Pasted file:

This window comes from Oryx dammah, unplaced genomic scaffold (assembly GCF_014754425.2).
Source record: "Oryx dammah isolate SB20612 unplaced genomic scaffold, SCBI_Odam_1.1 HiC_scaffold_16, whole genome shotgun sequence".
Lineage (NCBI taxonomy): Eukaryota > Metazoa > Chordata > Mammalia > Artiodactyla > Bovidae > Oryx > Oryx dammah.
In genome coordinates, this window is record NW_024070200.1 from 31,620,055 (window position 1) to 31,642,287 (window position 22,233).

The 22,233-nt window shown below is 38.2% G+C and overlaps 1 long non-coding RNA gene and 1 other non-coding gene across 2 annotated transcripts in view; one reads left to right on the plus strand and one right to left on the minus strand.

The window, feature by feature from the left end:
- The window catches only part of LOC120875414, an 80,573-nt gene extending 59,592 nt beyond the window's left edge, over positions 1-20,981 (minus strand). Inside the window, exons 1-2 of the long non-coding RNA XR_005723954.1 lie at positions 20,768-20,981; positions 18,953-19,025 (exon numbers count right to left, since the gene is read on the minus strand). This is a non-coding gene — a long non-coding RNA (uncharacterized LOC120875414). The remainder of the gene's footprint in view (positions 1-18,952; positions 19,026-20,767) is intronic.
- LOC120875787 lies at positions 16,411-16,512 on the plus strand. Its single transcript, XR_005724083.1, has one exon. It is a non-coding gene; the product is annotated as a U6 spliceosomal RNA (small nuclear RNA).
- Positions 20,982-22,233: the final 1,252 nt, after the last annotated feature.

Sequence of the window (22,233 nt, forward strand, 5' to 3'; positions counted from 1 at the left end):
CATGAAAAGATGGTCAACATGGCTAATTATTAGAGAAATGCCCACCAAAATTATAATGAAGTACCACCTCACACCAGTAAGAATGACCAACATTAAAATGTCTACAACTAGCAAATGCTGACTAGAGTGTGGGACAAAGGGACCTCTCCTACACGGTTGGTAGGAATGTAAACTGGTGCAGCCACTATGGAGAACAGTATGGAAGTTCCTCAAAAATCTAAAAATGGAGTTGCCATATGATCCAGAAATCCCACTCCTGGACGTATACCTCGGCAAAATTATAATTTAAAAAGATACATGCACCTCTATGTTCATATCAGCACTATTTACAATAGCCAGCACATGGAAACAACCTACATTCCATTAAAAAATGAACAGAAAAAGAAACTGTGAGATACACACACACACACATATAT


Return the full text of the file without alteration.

This window comes from Oryx dammah, unplaced genomic scaffold (assembly GCF_014754425.2).
Source record: "Oryx dammah isolate SB20612 unplaced genomic scaffold, SCBI_Odam_1.1 HiC_scaffold_16, whole genome shotgun sequence".
Lineage (NCBI taxonomy): Eukaryota > Metazoa > Chordata > Mammalia > Artiodactyla > Bovidae > Oryx > Oryx dammah.
In genome coordinates, this window is record NW_024070200.1 from 31,620,055 (window position 1) to 31,642,287 (window position 22,233).

The 22,233-nt window shown below is 38.2% G+C and overlaps 1 long non-coding RNA gene and 1 other non-coding gene across 2 annotated transcripts in view; one reads left to right on the plus strand and one right to left on the minus strand.

The window, feature by feature from the left end:
- The window catches only part of LOC120875414, an 80,573-nt gene extending 59,592 nt beyond the window's left edge, over positions 1-20,981 (minus strand). Inside the window, exons 1-2 of the long non-coding RNA XR_005723954.1 lie at positions 20,768-20,981; positions 18,953-19,025 (exon numbers count right to left, since the gene is read on the minus strand). This is a non-coding gene — a long non-coding RNA (uncharacterized LOC120875414). The remainder of the gene's footprint in view (positions 1-18,952; positions 19,026-20,767) is intronic.
- LOC120875787 lies at positions 16,411-16,512 on the plus strand. Its single transcript, XR_005724083.1, has one exon. It is a non-coding gene; the product is annotated as a U6 spliceosomal RNA (small nuclear RNA).
- Positions 20,982-22,233: the final 1,252 nt, after the last annotated feature.

Sequence of the window (22,233 nt, forward strand, 5' to 3'; positions counted from 1 at the left end):
CATGAAAAGATGGTCAACATGGCTAATTATTAGAGAAATGCCCACCAAAATTATAATGAAGTACCACCTCACACCAGTAAGAATGACCAACATTAAAATGTCTACAACTAGCAAATGCTGACTAGAGTGTGGGACAAAGGGACCTCTCCTACACGGTTGGTAGGAATGTAAACTGGTGCAGCCACTATGGAGAACAGTATGGAAGTTCCTCAAAAATCTAAAAATGGAGTTGCCATATGATCCAGAAATCCCACTCCTGGACGTATACCTCGGCAAAATTATAATTTAAAAAGATACATGCACCTCTATGTTCATATCAGCACTATTTACAATAGCCAGCACATGGAAACAACCTACATTCCATTAAAAAATGAACAGAAAAAGAAACTGTGAGATACACACACACACACATATAT